'Jew Pond' Earns Unwanted Scrutiny

New England Town Ponders Name With Curious History

What’s in a Name? Frank and Jill Weber have lived in Mont Vernon, N.H., for almost four decades. They want the official name of Jew Pond changed.
Ted Siefer
What’s in a Name? Frank and Jill Weber have lived in Mont Vernon, N.H., for almost four decades. They want the official name of Jew Pond changed.

By Ted Siefer

Published February 22, 2012, issue of March 02, 2012.
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One could say it was bacteria that caused Jew Pond to emerge from the miasma of history.

In the summer of 2010, an algae bloom forced the closure of a small swampy pond near the center of Mont Vernon, a storybook New Hampshire town of 2,400 people. And so it was that “Jew Pond” was splashed across the headlines of the local papers.

The name wasn’t news to longtime residents; that’s what they had always called the pond. As best as anyone could remember, it was because a couple of Jews had briefly owned a nearby hotel back in the 1920s.

Newer residents, including a Jewish couple living in town, were aghast at what they considered a slur. A well-meaning town health officer petitioned authorities to change the name.

But the town’s Yankee establishment dug in its heels, insisting that the name is part of its heritage. Now the issue is on the agenda of a March 13 town meeting.

There’s probably no one in Mont Vernon with a more visceral reaction to the Jew Pond controversy than Jill and Frank Weber, one of the few Jewish families in the area.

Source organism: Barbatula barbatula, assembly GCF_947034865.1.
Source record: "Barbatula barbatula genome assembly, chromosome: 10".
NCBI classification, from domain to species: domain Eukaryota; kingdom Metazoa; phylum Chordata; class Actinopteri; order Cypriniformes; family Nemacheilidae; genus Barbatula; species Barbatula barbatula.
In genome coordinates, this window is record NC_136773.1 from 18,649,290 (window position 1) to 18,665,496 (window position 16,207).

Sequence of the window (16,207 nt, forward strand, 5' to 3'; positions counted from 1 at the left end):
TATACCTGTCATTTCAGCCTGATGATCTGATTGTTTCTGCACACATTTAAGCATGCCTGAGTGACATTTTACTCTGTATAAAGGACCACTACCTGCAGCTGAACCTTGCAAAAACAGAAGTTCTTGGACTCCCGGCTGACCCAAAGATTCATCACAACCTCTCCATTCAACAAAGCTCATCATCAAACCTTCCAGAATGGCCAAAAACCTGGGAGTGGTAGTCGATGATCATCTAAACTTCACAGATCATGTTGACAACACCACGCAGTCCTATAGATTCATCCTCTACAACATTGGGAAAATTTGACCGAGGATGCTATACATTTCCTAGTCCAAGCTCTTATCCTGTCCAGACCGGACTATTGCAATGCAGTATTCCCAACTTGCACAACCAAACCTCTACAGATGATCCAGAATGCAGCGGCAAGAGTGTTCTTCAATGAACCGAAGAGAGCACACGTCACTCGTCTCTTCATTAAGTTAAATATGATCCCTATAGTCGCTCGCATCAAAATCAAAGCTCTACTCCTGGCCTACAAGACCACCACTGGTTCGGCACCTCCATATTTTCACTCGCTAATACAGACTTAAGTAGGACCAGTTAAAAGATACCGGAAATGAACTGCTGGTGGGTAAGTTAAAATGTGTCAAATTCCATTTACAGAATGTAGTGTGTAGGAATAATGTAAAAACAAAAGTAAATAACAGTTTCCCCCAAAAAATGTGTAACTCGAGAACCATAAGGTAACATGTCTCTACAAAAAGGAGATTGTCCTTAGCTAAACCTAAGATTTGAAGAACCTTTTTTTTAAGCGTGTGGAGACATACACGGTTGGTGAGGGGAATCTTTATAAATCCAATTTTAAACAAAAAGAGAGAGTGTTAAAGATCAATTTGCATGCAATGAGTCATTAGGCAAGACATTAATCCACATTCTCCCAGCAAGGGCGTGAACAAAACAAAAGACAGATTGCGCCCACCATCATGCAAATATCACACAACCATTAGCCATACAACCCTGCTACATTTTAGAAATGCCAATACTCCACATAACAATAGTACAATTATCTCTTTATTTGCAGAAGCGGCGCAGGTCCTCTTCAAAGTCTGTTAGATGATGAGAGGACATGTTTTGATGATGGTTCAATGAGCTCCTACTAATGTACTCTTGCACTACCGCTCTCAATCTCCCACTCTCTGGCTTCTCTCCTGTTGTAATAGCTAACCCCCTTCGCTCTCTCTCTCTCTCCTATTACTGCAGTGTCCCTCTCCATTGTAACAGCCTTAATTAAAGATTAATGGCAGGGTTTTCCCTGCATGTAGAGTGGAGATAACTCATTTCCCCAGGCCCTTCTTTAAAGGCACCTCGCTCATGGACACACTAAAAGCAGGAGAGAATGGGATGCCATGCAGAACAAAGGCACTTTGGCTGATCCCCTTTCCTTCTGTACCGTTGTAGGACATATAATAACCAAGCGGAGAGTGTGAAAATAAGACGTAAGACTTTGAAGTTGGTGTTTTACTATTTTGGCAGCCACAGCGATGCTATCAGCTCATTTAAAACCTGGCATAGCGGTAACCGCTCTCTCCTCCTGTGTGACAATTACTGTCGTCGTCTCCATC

Click to enlarge.
Kurt Hoffmand
Click to enlarge.

The Webers, who are originally from New York, have lived in the area for nearly 40 years since buying a ramshackle house for $12,000. (“We were ripped off,” Frank Weber exclaimed.) They say they love the community spirit even though they know they will always be considered outsiders.

“I feel so fortunate for having found my roots here,” said Frank Weber, a burly man whose father was killed by the Nazis.

Still, the Jew Pond name struck a nerve, and the Webers are determined to speak out against it at the upcoming meeting.

“I don’t care if they continue to call it Jew Pond. By all means, make yourself happy,” Frank Weber said. “I just want the damn name changed. It shouldn’t be on any maps.”

The Jewish Federation of New Hampshire and the state’s influential Roman Catholic bishop have also stepped into the fray, urging the town to reject the name.

“You just absolutely know it’s meant to convey some measure of contempt,” Bishop Peter Libasci wrote in an editorial in a local paper.

Roberta Wilkins, a member of the town historical society, acknowledged that the Jew Pond name was probably an “insult.” But like many of the town’s old-timers, she regards the name as innocuous and as an echo of the town’s heritage.


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